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Gibson v. Credit Suisse AG

United States District Court, Ninth Circuit

September 3, 2013

CREDIT SUISSE AG, a Swiss corporation; CREDIT SUISSE SECURITIES (USA), LLC, a Delaware limited liability company, CREDIT SUISSE FIRST BOSTON, a Delaware limited liability corporation; CREDIT SUISSE CAYMAN ISLAND BRANCH, an entity of unknown type; CUSHMAN & WAKEFIELD, INC., a Delaware corporation and DOES 1 through 100 inclusive, Defendants.


RONALD E. BUSH, Magistrate Judge.

Currently pending before the Court is Plaintiffs' Motion for Approval of Lender Agreement (Docket No. 410). Having carefully considered the record and otherwise being fully advised, the Court is not persuaded that there is any purpose to be served by further consideration of the Motion in the present procedural context of this case, and therefore also concludes that a decision upon the Motion will not be aided by additional briefing or argument. Accordingly, the Court DENIES the Motion for the reasons described to follow:

The so-called "Lender Agreement" is a means by which Timothy Blixeth has staked an interest in this lawsuit. Timothy Blixeth's prominent place in the underlying facts of this lawsuit, in connection with the Yellowstone Club development in Montana, has been described elsewhere in the record of this lawsuit, and that connection will not be repeated here. For these purposes, the most significant part of those facts is that Timothy Blixeth was the primary individual involved in developing the Yellowstone Club, through ownership or controlling interests he had in the development businesses. See Mem. in Supp. of Mot. to Intervene (Docket No. 159, Att. 1). He is neither a plaintiff, nor a proposed class representative. His son, Beau Blixeth, is. In general terms, the nature of the "Lender Agreement" (which has been changed over time) calls for Timothy Blixeth to pay the expenses of this lawsuit, in exchange for a substantial stake in any award or recovery that might be obtained. See Lender Agreement (Docket No. 410, Att. 1).

First, the undersigned has already issued a Report and Recommendation concerning Plaintiffs' Motion to Certify Class. See Rpt. & Recomm. (Docket No. 409). Objections have been filed by Plaintiffs and Defendants, and those objections are now pending before Judge Lodge. The Lender Agreement was referenced within the Report and Recommendation. However, the Court's decision did not turn upon, and was reached independently of, the Lender Agreement. See id. at p. 18, n.9 ("However, in light of the undersigned's consideration of the predominance criteria of FRCP 23(b)(3), the Court makes no direct ruling on this potential roadblock [the Lender Agreement] in this Report and Recommendation."). Therefore, in the context of what is now before the Court, there is no need to approve the Lender Agreement, as Plaintiffs seek to have this Court do in granting their latest Motion. Indeed, doing so would amount to an unnecessary advisory opinion on facts and circumstances that may or may not be the same if and when there is any need for the issue to be addressed by the Court. In re Dumont, 581 F.3d 1104, 1112 (9th Cir. 2009) ("... it is a rule of long standing that federal courts may not issue advisory opinions.").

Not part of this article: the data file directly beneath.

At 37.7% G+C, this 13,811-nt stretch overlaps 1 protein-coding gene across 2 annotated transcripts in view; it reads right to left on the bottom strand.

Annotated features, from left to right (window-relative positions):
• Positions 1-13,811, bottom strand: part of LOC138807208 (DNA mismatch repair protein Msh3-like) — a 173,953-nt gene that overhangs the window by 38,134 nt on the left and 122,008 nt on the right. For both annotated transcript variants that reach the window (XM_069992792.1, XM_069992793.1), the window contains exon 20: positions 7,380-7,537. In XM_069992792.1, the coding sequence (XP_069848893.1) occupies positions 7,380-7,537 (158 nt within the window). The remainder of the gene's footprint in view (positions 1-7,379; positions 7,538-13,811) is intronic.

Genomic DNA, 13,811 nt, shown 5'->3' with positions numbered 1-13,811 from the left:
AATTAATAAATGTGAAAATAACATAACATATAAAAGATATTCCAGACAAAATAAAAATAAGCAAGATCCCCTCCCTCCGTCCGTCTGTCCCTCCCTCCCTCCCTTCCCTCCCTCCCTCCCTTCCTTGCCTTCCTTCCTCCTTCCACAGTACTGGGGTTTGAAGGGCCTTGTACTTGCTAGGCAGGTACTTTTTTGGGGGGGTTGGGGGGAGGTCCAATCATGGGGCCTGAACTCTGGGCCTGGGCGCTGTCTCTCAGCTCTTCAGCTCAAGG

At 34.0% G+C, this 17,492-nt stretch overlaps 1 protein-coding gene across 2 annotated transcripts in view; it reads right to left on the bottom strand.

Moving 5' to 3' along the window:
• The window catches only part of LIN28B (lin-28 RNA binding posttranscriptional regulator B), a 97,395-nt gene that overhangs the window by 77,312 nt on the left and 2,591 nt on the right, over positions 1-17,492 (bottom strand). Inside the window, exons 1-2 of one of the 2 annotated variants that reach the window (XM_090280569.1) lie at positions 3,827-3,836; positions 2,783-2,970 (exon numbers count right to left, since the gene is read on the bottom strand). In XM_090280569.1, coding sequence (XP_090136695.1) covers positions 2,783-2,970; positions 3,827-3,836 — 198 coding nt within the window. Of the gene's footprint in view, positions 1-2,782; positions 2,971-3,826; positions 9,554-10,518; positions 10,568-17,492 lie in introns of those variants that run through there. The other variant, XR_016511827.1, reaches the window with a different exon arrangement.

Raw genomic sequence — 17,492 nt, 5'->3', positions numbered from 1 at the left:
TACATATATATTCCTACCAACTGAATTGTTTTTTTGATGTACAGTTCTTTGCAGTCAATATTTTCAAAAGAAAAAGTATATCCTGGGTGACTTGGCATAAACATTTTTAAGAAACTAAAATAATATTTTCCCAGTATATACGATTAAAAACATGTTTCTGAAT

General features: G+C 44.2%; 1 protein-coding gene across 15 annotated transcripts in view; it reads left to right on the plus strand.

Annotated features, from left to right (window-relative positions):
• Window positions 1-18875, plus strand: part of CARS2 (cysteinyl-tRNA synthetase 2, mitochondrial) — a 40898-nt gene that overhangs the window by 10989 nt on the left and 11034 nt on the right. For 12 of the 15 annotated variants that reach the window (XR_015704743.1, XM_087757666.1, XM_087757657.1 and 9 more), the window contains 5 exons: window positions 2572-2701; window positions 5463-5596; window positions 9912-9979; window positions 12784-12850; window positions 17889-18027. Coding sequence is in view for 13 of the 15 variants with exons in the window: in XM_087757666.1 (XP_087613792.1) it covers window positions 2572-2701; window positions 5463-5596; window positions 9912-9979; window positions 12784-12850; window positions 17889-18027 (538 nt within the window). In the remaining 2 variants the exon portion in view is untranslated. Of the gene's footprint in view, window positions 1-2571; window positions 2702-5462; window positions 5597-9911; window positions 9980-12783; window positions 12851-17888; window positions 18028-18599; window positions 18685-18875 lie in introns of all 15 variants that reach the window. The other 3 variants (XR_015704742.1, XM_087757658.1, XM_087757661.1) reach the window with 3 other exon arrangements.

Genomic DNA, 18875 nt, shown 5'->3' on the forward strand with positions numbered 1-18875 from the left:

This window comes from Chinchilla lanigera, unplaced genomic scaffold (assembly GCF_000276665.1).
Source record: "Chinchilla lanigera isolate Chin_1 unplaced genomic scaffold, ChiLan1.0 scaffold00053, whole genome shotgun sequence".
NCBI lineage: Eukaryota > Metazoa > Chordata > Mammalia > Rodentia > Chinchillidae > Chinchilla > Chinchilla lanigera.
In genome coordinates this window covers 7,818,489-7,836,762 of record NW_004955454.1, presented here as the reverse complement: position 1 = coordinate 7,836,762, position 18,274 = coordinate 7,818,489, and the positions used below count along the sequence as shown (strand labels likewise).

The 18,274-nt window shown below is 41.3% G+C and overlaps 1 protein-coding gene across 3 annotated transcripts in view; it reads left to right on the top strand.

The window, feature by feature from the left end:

Second, any issues raised by the nature of Timothy Blixseth's purported "funding" of this lawsuit on Plaintiffs' behalf have been present from the beginning of any involvement he had in the matter, and have been a part of the adversary tug-of-war in this case for several years now. The fact of Timothy Blixeth's "lender" involvement was not referenced in the Plaintiffs' Complaint (or any of its amended versions), and the Court is not suggesting here that it would have been appropriate to do so. However, the possible issues raised by such arrangements, particularly in the context of an attempt to prosecute a class action lawsuit on behalf of parties not yet even a part of any such lawsuit (and who, ipso facto, could not have been a party to any agreement conveying away some portion of any rights or recovery to which they might be entitled), have already surfaced, at least in some part even if not in their entirety. Hence to the extent that Plaintiffs are now seeking to describe to and persuade the Court that it was the right thing for Timothy Blixeth to be involved in this case in such a manner as a part of somehow persuading the Court of the rightness of their position on the issues raised in the prior motion practice, they have had an opportunity to do so. To open the door to such a otion and further briefing on this discrete point is to open the door for additional motions and briefing on other discrete points of the larger decision, all prompted by a conclusion drawn in hindsight that a party would prefer to have more information put before the Court on some particular factual or legal issue mentioned in the decision.

In the Court's view, there is simply no good purpose to be served in the present procedural context of this case for the Court to consider a request for judicial approval of a contractual arrangement previously made between Timothy Blixeth, attorneys for the Plaintiffs, and the Plaintiffs themselves. The Motion, and any record developed upon the Motion, becomes an unnecessary addition to the existing record, resulting in yet more of a written record and argument piled on top on an already ponderous pile, and will threaten to further slow the progress of a case that has taken much longer than is ideal already.

Accordingly, Plaintiffs' Motion for Approval of Lender Agreement (Docket No. 410) is DENIED.


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